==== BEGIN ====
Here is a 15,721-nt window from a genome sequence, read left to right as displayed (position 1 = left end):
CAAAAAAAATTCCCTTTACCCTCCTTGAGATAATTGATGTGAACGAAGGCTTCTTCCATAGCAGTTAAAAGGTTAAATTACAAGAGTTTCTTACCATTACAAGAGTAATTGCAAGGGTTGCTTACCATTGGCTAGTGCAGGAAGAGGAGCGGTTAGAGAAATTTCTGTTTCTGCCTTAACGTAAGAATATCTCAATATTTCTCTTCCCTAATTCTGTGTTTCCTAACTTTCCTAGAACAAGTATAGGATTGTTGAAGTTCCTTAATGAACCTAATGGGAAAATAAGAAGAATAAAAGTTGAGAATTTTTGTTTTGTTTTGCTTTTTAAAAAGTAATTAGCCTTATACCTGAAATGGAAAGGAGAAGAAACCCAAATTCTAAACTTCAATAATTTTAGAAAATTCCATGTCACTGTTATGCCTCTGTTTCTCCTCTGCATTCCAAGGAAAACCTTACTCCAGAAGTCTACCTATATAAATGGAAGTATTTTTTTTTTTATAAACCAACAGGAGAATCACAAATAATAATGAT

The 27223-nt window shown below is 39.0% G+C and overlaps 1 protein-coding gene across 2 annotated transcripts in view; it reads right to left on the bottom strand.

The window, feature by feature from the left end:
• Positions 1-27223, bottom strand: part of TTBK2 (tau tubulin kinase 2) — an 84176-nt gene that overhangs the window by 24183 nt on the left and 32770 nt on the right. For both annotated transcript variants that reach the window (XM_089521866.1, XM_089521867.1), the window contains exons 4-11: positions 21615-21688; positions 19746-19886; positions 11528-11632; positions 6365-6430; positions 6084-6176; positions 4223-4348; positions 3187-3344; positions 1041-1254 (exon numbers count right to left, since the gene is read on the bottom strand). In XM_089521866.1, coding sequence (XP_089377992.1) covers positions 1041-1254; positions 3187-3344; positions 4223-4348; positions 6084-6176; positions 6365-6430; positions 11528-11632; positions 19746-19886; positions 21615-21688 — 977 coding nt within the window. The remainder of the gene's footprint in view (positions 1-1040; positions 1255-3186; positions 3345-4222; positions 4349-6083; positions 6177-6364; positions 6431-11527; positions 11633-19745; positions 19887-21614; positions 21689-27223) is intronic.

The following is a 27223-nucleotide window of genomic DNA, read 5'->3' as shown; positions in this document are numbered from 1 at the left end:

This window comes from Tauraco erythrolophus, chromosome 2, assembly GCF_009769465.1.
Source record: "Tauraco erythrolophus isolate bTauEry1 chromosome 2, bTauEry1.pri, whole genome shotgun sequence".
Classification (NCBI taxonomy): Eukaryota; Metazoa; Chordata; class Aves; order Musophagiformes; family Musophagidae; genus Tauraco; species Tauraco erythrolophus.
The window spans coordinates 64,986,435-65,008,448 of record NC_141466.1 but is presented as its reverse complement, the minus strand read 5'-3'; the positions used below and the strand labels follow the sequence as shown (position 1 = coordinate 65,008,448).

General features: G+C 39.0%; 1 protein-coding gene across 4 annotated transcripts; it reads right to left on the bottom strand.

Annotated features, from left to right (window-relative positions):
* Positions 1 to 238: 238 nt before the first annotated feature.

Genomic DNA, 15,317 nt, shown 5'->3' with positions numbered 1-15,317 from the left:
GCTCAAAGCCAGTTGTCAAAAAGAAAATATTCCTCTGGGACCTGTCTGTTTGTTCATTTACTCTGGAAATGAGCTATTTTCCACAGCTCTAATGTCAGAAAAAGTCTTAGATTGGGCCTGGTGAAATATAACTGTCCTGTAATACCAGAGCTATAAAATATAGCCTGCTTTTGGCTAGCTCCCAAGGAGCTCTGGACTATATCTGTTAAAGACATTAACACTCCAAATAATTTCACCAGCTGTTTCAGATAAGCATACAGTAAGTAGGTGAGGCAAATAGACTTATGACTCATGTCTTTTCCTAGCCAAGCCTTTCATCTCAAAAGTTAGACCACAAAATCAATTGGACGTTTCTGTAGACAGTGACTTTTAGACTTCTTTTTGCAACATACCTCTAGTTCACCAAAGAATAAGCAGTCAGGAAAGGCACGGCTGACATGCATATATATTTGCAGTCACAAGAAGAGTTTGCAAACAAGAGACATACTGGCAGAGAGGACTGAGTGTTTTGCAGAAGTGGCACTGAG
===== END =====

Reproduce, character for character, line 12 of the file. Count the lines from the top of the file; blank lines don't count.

Annotated features, from left to right (window-relative positions):